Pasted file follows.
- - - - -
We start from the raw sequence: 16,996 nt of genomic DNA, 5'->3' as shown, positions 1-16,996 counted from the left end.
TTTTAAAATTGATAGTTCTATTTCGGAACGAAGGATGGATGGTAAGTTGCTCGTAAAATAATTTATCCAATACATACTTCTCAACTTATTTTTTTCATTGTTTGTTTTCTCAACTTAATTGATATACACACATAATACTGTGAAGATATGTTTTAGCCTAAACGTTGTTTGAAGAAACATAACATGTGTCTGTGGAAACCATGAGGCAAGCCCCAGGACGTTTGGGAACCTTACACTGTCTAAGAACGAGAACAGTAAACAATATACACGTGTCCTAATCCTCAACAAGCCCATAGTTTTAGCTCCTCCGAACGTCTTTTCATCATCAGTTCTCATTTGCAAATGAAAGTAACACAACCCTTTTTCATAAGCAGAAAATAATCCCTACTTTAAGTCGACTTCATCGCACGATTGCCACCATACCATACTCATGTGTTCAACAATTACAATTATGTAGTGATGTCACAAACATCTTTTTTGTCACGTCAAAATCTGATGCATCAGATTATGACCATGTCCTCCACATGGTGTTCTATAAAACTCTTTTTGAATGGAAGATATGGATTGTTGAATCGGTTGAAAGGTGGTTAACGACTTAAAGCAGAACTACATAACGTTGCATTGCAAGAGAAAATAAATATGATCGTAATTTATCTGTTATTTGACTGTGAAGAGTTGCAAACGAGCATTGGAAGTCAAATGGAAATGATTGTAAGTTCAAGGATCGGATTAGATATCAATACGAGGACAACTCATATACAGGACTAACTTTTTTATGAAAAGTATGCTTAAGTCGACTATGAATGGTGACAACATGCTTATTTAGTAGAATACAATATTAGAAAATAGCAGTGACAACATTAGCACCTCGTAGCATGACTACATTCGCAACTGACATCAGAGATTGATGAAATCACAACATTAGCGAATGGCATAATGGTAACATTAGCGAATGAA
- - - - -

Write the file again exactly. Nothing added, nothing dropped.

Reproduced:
We start from the raw sequence: 16,996 nt of genomic DNA, 5'->3' as shown, positions 1-16,996 counted from the left end.
TTTTAAAATTGATAGTTCTATTTCGGAACGAAGGATGGATGGTAAGTTGCTCGTAAAATAATTTATCCAATACATACTTCTCAACTTATTTTTTTCATTGTTTGTTTTCTCAACTTAATTGATATACACACATAATACTGTGAAGATATGTTTTAGCCTAAACGTTGTTTGAAGAAACATAACATGTGTCTGTGGAAACCATGAGGCAAGCCCCAGGACGTTTGGGAACCTTACACTGTCTAAGAACGAGAACAGTAAACAATATACACGTGTCCTAATCCTCAACAAGCCCATAGTTTTAGCTCCTCCGAACGTCTTTTCATCATCAGTTCTCATTTGCAAATGAAAGTAACACAACCCTTTTTCATAAGCAGAAAATAATCCCTACTTTAAGTCGACTTCATCGCACGATTGCCACCATACCATACTCATGTGTTCAACAATTACAATTATGTAGTGATGTCACAAACATCTTTTTTGTCACGTCAAAATCTGATGCATCAGATTATGACCATGTCCTCCACATGGTGTTCTATAAAACTCTTTTTGAATGGAAGATATGGATTGTTGAATCGGTTGAAAGGTGGTTAACGACTTAAAGCAGAACTACATAACGTTGCATTGCAAGAGAAAATAAATATGATCGTAATTTATCTGTTATTTGACTGTGAAGAGTTGCAAACGAGCATTGGAAGTCAAATGGAAATGATTGTAAGTTCAAGGATCGGATTAGATATCAATACGAGGACAACTCATATACAGGACTAACTTTTTTATGAAAAGTATGCTTAAGTCGACTATGAATGGTGACAACATGCTTATTTAGTAGAATACAATATTAGAAAATAGCAGTGACAACATTAGCACCTCGTAGCATGACTACATTCGCAACTGACATCAGAGATTGATGAAATCACAACATTAGCGAATGGCATAATGGTAACATTAGCGAATGAA